Hello! Finally I have finished Jules Verne’s Around the World in 80 Days! I am a big fan of the quest or journey in literature. I’ve read Lord of the Rings and the Hobbit, I’m generally a fan of fantasy quest type literature.
The closest I’ve probably read to Jules Verne is H.G. Wells, as Verne is an author I’m not familiar with. But I am quite familiar with the story of Around the World in 80 Days, thanks to the 1956 film featuring David Niven as Phileas Fogg. I have watched the 2004 film, featuring Steve Coogan and Jackie Chan, but I did not enjoy it. Perhaps because David Niven has long been established in my mind as the real and only Phileas Fogg.
As you can see my copy of the novel is a little, tea stained and a little dog eared, for a novel that I haven’t read it’s been knocking around my room a while. I think I may have tried to read it before, but honestly I’ve had this volume floating around for a very long time and as you can see it’s once been a mop for a tea accident.
So what did I think? Erm… difficult to say. It was a little bit of a labour of love to read. I feel as if I have indeed travelled around the world in 80 days while reading it. I found it a bit exhausting, my attention began to waver a while ago, which is bizarre as the chapters are quite short and quick and you’d think that would keep the pace running easily.
Each chapter is generally full of action and functions to move the story along. Which perhaps is my issue it feels too much like a machine of words, too much like a designed piece of literature. I’m aware that is the point of a chapter and that is the point of a well crafted narrative, each chapter moves the story forward. However this seems a little too functional. The story itself is relatively straightforward, there are little tangents when Passepartout gets separated from Fogg, but mostly the narrative is relatively simplistic. It isn’t to say that it isn’t a fun and adventurous story but you have to be willing to be patient. The story, in case you don’t know is Phileas Fogg engages in a wager that he can get around the world in 80 days for a sum of money.
Phileas Fogg is an upstanding, decent, gentleman who is supposedly fundamentally good, extremely punctual and particular with time and his routine. He rescues a woman in India and his servant from American Indians when he’s kidnapped from a train for two exampes. However there’s some conflict regarding exactly how I feel about him, he is suspected as a crook by the local authorities and tailed by Detective Fix. Passepartout deems Fogg a good man and often when Passepartout feels he has slowed Fogg down, he feels as if he should ‘blow out his brains’ if the wager is lost.
But I’m not convinced that Fogg’s challenges are real challenges. Fogg generally seems to solve any issues that he has by buying his way out. That is not to say that he does not face physical challenges such as rescuing others with courage. He just seems to come through dangerous situations without a scratch and finds well meaning people to aid him on his journey. Which is fun, but it’s just too easy!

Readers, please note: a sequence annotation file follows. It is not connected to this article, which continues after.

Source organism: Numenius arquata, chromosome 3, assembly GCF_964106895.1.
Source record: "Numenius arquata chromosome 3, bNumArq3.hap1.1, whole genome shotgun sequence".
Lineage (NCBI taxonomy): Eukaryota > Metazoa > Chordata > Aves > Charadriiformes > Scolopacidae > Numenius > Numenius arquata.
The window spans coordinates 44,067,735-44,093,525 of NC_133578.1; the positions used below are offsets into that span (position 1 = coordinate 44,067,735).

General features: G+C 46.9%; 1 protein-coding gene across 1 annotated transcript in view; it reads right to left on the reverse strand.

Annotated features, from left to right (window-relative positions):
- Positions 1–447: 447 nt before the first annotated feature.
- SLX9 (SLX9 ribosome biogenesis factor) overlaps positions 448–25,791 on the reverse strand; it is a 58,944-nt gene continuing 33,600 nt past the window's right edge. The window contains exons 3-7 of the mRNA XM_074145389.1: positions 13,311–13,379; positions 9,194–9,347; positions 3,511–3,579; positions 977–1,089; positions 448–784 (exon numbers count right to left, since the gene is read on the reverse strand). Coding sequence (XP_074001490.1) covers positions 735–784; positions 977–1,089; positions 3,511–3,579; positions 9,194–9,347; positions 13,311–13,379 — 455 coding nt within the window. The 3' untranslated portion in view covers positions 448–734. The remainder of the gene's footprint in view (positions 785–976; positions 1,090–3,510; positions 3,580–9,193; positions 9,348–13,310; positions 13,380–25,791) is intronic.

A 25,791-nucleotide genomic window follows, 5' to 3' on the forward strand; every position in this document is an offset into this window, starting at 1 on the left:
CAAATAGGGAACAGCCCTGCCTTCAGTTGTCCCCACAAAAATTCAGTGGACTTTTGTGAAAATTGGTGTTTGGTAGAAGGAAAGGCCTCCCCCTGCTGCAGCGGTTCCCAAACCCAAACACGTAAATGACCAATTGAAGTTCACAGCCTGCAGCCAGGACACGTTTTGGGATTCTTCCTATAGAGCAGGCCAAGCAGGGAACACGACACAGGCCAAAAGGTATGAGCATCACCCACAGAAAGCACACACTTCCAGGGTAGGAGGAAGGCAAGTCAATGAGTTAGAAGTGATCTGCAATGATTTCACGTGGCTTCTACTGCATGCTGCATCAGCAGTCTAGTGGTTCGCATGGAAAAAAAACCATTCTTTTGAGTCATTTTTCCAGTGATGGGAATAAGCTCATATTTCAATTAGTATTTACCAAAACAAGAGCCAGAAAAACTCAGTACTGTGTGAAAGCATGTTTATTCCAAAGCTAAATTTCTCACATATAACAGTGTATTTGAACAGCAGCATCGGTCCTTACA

For a few examples: a train across India is halted because the track is unfinished, Fogg procures an elephant for a hefty sum of money. He hijacks a ship later on, changes its course and imprisons the Captain in his cabin. But the Captain is ultimately bought off as coal is running short to keep the steamer on its course to Liverpool. Fogg pays for all of the wood trimmings on the steamer to stoke the engines to keep them running.
Sure, this route could be seen as a mark of determination in Fogg and surely that is a redeemable feature of his personality. But its determination on principal to win a wager. Fogg does very little exploration on his journey. He has very little wanderlust and no desire to view the cities he travels through, he would much rather play his usual card game whist. I find this frustrating. The only real adventure Fogg participates in is rescuing Passpartout, otherwise he is content to sit and read his newspaper.
I didn’t have much sense of satisfaction at the end of the novel I’m afraid, perhaps because I feel quite conflicted about Fogg as a character and things seem a little too easy for him. That and I can’t seem to find much about Fogg that alters and develops through his journey. He finds aids on his journey, but does not seem to learn anything about himself or the world. Somehow he still ends up marrying the woman he rescues purely by being an aloof, calm character in the face of obstacles that arise but are quickly resolved. Not to mention that Fogg is merely an accessory to her rescue, Passpartout is the muscle that pulls her from the fire. Fogg doesn’t seem to gain anything from his journey. I think that’s the thing that is really lacking for me, it is just a wager that is a little redundant.
I am glad however, that I’ve finally read some Jules Verne, I’m not entirely sure how I feel about his writing. But as there’s another Verne novel on my reading challenge list, Journey to the Centre of the Earth, I’m sure I will fully make up my mind then. How the novel stands up against the 1956 film that I know and love… well this is one of those rare, rare times that I prefer the film and I think it’s unlikely I’ll revisit this novel.